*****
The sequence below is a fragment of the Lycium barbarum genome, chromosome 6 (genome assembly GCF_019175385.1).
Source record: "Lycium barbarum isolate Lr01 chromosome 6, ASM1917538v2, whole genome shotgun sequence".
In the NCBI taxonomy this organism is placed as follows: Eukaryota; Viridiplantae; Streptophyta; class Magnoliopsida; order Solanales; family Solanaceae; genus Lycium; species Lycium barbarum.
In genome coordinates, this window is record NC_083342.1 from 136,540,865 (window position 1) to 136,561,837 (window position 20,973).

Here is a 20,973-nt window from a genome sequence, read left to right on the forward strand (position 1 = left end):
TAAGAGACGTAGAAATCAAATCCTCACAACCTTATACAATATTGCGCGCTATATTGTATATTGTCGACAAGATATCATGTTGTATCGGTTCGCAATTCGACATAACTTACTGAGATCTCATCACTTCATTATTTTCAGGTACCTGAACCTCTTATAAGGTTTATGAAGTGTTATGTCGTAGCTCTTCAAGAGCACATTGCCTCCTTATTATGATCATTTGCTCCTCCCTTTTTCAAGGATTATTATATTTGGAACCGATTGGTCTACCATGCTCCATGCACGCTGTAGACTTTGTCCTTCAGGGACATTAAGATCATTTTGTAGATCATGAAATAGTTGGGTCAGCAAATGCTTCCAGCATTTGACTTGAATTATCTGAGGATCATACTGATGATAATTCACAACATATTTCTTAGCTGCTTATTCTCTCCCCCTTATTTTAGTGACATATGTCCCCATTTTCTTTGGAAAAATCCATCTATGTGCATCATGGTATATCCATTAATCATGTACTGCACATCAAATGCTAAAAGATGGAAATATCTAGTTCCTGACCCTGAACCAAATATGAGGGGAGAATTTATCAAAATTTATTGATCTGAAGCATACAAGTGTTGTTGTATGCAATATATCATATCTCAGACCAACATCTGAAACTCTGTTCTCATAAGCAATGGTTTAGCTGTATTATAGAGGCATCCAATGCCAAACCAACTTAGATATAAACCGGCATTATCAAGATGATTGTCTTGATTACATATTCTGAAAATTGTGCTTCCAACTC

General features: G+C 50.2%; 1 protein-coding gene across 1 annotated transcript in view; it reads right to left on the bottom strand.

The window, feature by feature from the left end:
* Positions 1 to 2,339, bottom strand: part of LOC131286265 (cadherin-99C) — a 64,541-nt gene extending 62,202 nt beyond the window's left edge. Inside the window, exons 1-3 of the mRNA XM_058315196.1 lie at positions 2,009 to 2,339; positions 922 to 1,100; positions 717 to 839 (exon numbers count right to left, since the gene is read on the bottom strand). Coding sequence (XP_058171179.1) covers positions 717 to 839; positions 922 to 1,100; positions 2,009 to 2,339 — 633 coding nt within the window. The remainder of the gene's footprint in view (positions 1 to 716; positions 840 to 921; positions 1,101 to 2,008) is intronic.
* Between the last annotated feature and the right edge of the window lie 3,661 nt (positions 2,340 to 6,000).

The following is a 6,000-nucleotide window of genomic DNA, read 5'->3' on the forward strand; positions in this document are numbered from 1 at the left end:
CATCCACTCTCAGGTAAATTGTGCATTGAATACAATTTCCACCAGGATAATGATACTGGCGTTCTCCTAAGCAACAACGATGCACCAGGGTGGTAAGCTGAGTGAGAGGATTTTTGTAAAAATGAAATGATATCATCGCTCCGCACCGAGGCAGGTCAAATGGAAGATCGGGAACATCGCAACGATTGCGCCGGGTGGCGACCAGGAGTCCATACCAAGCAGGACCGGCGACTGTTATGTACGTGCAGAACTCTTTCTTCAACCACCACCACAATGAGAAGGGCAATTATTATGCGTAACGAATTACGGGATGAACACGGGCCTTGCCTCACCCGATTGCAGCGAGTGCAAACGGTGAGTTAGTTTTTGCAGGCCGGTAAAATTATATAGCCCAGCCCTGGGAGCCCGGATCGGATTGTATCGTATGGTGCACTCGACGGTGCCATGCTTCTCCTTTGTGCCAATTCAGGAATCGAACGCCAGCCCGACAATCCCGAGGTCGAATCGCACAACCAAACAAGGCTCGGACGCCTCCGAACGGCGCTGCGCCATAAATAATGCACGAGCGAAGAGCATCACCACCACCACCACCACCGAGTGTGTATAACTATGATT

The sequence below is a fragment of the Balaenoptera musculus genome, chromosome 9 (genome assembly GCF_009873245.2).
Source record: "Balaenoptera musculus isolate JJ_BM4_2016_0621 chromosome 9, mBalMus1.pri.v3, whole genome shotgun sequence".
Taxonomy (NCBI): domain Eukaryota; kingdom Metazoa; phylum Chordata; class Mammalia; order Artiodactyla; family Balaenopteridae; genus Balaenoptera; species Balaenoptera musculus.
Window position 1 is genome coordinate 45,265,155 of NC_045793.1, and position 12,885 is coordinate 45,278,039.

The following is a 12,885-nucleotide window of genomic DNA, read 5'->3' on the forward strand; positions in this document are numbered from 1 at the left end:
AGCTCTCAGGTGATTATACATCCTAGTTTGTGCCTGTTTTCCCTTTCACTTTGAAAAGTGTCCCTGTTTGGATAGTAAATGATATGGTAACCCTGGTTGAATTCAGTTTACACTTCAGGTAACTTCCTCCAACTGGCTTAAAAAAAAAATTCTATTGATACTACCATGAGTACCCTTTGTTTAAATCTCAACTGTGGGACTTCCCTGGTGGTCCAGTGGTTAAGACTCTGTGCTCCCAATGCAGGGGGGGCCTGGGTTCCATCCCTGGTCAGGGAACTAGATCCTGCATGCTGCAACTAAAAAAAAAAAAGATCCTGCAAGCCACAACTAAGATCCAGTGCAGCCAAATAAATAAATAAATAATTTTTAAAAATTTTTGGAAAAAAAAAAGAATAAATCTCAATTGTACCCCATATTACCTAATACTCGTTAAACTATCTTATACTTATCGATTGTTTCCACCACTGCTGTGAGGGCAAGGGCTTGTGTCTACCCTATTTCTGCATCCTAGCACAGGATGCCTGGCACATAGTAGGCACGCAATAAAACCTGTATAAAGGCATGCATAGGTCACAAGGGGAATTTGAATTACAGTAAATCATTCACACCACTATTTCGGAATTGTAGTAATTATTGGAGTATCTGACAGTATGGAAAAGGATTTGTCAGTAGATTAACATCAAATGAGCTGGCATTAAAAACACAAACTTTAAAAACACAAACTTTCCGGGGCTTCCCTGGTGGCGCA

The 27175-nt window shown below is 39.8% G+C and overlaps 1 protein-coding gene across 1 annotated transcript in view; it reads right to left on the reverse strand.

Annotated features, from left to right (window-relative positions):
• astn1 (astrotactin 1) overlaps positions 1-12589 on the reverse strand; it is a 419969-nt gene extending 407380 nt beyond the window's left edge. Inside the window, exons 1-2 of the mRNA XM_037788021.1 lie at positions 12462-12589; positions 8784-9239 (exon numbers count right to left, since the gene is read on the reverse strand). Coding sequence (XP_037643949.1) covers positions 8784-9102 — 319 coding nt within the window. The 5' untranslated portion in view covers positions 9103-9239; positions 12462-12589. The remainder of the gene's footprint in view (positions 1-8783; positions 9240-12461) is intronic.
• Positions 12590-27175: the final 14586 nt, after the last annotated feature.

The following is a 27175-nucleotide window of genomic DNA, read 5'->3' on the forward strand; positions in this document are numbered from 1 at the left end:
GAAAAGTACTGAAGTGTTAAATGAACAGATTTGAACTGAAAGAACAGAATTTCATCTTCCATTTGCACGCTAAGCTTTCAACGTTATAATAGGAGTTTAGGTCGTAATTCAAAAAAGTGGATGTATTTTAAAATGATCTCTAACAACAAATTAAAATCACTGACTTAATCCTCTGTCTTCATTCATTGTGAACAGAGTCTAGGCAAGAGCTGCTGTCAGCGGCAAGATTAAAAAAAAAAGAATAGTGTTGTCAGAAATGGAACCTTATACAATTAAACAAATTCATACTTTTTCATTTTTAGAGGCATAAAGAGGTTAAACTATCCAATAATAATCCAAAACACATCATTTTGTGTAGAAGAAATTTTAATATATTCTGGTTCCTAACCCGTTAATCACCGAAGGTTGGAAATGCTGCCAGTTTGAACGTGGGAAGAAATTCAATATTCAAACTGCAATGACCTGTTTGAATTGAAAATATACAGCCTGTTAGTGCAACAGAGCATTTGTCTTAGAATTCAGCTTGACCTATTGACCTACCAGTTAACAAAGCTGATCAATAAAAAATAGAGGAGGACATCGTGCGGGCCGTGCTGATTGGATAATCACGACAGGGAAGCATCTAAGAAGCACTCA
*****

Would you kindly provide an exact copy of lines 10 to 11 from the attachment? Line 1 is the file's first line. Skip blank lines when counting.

* Between the last annotated feature and the right edge of the window lie 3,661 nt (positions 2,340 to 6,000).

The following is a 6,000-nucleotide window of genomic DNA, read 5'->3' on the forward strand; positions in this document are numbered from 1 at the left end: